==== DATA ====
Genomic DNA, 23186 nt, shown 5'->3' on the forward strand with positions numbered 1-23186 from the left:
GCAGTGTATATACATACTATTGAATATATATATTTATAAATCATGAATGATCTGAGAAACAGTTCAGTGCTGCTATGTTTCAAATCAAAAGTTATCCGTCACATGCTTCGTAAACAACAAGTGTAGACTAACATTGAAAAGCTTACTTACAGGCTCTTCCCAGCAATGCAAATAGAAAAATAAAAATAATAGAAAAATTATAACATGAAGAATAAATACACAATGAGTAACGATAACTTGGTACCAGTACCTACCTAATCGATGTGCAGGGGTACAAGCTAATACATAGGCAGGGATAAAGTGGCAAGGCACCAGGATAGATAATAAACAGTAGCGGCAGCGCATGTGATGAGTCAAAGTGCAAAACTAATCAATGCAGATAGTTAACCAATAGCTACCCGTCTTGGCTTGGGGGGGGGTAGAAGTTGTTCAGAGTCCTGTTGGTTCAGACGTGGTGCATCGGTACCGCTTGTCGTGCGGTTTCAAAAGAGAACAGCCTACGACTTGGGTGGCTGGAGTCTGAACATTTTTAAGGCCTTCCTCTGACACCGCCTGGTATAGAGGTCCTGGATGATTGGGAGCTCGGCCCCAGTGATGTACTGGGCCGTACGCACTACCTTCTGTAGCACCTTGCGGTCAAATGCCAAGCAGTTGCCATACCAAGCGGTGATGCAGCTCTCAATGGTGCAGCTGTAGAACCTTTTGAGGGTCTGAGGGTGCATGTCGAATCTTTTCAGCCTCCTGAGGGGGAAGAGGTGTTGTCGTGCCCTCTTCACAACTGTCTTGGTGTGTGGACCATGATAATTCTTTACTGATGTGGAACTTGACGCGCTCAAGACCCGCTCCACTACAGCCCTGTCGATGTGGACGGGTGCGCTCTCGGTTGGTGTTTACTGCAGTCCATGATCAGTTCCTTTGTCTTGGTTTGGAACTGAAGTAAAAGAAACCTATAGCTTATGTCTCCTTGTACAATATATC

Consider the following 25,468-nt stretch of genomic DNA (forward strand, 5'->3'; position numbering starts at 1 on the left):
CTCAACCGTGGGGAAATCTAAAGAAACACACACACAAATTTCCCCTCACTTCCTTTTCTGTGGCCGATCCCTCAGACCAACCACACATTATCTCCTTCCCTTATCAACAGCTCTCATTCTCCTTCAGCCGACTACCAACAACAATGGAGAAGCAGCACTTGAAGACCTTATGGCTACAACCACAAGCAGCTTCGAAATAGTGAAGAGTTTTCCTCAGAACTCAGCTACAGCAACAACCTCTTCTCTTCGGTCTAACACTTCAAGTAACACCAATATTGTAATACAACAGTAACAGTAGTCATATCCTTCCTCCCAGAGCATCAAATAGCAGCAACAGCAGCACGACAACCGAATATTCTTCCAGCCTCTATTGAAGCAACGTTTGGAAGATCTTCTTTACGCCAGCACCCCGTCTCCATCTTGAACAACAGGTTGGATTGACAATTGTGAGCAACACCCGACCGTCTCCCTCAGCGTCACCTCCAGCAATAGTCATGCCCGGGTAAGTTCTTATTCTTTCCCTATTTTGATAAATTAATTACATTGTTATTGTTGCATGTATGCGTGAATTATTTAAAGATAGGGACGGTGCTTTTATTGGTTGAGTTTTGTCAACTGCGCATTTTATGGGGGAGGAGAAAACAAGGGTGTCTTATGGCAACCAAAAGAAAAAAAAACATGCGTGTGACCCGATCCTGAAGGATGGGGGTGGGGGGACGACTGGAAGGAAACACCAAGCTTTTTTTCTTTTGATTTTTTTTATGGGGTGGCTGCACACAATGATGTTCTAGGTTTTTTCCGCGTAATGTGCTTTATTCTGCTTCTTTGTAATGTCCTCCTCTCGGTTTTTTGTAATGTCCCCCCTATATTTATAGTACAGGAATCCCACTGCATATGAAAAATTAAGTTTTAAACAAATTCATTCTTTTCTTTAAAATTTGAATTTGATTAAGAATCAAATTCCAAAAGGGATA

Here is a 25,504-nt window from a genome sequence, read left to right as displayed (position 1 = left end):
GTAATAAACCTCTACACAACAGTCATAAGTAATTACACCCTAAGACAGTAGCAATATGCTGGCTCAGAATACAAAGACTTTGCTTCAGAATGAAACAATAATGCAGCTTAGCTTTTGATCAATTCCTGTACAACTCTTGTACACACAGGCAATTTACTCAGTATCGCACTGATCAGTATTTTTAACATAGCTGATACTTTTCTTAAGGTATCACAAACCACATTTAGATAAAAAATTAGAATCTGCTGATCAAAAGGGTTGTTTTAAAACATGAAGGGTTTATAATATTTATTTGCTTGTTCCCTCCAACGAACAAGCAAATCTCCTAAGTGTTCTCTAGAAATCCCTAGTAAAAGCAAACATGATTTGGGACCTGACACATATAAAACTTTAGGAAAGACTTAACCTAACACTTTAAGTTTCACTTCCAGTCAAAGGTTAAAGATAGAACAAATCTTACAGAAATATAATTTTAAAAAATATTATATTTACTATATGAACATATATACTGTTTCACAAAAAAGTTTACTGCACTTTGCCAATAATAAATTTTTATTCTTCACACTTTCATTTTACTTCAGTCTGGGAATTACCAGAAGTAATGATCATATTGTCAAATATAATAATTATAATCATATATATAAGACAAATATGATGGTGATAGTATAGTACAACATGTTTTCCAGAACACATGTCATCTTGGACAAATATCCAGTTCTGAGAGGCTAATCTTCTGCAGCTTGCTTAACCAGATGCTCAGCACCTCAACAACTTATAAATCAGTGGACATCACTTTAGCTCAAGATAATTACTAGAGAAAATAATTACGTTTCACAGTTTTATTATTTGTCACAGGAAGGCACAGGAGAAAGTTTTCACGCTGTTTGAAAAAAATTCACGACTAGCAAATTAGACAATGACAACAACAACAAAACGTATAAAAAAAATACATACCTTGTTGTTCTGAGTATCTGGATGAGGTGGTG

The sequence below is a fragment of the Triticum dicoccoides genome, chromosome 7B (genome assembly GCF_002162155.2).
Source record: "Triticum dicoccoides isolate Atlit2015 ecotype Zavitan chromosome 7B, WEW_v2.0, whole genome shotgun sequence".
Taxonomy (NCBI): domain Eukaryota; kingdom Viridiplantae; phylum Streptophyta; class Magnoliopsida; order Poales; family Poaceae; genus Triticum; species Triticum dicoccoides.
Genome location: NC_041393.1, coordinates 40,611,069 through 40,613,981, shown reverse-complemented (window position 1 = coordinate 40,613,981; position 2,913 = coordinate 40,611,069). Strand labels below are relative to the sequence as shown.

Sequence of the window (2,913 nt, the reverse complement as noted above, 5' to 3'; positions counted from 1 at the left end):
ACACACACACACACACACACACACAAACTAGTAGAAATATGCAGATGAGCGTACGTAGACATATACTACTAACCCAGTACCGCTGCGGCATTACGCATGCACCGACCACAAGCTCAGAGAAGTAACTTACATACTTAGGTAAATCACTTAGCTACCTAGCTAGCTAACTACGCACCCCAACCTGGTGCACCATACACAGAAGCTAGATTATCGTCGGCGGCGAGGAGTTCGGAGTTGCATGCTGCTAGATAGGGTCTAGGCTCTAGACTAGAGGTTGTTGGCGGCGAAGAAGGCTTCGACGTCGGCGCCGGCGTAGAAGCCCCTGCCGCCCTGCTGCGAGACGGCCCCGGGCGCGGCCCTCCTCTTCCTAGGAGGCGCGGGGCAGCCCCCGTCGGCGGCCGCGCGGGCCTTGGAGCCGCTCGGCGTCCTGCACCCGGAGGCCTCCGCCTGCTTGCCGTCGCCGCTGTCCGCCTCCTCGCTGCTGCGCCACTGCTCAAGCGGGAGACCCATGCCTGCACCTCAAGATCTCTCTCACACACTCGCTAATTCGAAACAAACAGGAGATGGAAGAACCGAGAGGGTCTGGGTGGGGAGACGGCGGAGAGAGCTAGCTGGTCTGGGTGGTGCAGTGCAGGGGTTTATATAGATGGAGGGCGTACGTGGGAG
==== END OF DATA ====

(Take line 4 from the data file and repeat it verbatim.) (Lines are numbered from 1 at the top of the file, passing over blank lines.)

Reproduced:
CTCAACCGTGGGGAAATCTAAAGAAACACACACACAAATTTCCCCTCACTTCCTTTTCTGTGGCCGATCCCTCAGACCAACCACACATTATCTCCTTCCCTTATCAACAGCTCTCATTCTCCTTCAGCCGACTACCAACAACAATGGAGAAGCAGCACTTGAAGACCTTATGGCTACAACCACAAGCAGCTTCGAAATAGTGAAGAGTTTTCCTCAGAACTCAGCTACAGCAACAACCTCTTCTCTTCGGTCTAACACTTCAAGTAACACCAATATTGTAATACAACAGTAACAGTAGTCATATCCTTCCTCCCAGAGCATCAAATAGCAGCAACAGCAGCACGACAACCGAATATTCTTCCAGCCTCTATTGAAGCAACGTTTGGAAGATCTTCTTTACGCCAGCACCCCGTCTCCATCTTGAACAACAGGTTGGATTGACAATTGTGAGCAACACCCGACCGTCTCCCTCAGCGTCACCTCCAGCAATAGTCATGCCCGGGTAAGTTCTTATTCTTTCCCTATTTTGATAAATTAATTACATTGTTATTGTTGCATGTATGCGTGAATTATTTAAAGATAGGGACGGTGCTTTTATTGGTTGAGTTTTGTCAACTGCGCATTTTATGGGGGAGGAGAAAACAAGGGTGTCTTATGGCAACCAAAAGAAAAAAAAACATGCGTGTGACCCGATCCTGAAGGATGGGGGTGGGGGGACGACTGGAAGGAAACACCAAGCTTTTTTTCTTTTGATTTTTTTTATGGGGTGGCTGCACACAATGATGTTCTAGGTTTTTTCCGCGTAATGTGCTTTATTCTGCTTCTTTGTAATGTCCTCCTCTCGGTTTTTTGTAATGTCCCCCCTATATTTATAGTACAGGAATCCCACTGCATATGAAAAATTAAGTTTTAAACAAATTCATTCTTTTCTTTAAAATTTGAATTTGATTAAGAATCAAATTCCAAAAGGGATA